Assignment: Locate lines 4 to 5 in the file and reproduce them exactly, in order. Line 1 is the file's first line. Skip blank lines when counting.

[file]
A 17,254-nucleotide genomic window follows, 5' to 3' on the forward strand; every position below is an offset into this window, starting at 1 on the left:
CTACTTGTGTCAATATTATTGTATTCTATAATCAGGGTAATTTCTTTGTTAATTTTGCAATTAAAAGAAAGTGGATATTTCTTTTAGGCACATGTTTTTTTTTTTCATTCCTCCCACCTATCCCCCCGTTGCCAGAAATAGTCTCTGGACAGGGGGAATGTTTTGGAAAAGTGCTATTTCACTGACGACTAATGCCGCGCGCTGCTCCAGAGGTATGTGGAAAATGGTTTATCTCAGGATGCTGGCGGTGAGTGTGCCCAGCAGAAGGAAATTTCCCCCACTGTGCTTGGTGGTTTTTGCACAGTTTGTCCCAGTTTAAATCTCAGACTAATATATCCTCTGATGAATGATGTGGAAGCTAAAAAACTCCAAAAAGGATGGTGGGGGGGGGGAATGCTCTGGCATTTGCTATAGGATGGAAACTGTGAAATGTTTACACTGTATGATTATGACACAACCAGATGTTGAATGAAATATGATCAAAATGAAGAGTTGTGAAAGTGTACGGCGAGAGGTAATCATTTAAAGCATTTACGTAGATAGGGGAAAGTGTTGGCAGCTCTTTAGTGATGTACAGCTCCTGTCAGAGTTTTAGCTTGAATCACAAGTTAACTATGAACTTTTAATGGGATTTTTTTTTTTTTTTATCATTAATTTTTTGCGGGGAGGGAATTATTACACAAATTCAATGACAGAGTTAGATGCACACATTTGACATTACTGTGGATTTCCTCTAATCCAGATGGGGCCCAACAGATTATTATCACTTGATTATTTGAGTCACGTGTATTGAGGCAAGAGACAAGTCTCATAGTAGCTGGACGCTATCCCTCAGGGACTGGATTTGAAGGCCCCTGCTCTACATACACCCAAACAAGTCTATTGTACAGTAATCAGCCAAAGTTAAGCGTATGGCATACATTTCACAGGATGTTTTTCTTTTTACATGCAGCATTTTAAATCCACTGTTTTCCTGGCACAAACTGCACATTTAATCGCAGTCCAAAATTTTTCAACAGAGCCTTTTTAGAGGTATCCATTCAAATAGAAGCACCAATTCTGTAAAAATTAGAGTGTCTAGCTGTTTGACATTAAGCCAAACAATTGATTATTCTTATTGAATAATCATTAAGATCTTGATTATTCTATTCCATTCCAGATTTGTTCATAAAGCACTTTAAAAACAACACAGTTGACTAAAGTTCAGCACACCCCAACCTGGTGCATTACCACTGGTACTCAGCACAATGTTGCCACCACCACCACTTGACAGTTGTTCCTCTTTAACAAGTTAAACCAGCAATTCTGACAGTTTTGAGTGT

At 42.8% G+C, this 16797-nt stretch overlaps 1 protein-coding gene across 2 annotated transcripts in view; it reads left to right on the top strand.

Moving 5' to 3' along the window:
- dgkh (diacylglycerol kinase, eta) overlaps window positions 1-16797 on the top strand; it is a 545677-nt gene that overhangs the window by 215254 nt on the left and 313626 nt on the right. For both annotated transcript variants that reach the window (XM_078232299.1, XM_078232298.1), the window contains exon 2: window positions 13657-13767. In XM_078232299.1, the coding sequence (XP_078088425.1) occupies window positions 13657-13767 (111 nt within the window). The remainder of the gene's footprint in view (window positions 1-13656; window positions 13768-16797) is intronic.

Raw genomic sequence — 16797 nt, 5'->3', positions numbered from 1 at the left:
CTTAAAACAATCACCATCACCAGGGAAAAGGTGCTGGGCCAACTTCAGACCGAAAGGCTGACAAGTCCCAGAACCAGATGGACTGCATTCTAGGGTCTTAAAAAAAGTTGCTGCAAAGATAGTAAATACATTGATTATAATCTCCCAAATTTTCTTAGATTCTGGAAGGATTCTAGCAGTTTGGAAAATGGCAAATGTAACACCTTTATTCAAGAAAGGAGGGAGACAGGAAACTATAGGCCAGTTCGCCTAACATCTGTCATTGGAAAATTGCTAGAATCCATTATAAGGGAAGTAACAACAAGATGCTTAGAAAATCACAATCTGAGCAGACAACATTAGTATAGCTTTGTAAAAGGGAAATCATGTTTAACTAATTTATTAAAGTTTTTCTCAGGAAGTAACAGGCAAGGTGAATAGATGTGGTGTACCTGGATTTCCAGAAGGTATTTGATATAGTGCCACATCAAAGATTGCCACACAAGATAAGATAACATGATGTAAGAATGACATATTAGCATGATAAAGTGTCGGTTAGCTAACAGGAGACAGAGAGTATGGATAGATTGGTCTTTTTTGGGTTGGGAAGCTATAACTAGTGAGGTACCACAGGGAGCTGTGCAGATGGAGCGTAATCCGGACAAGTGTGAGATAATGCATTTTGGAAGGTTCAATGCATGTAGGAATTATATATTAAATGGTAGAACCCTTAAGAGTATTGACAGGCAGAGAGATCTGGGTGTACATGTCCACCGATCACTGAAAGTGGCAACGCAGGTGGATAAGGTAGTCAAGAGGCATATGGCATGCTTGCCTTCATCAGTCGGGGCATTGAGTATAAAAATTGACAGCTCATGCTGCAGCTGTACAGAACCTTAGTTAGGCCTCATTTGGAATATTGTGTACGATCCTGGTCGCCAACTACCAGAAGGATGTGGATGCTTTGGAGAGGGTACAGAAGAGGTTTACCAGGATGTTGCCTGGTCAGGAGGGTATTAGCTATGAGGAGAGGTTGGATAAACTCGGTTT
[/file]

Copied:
Moving 5' to 3' along the window:
- dgkh (diacylglycerol kinase, eta) overlaps window positions 1-16797 on the top strand; it is a 545677-nt gene that overhangs the window by 215254 nt on the left and 313626 nt on the right. For both annotated transcript variants that reach the window (XM_078232299.1, XM_078232298.1), the window contains exon 2: window positions 13657-13767. In XM_078232299.1, the coding sequence (XP_078088425.1) occupies window positions 13657-13767 (111 nt within the window). The remainder of the gene's footprint in view (window positions 1-13656; window positions 13768-16797) is intronic.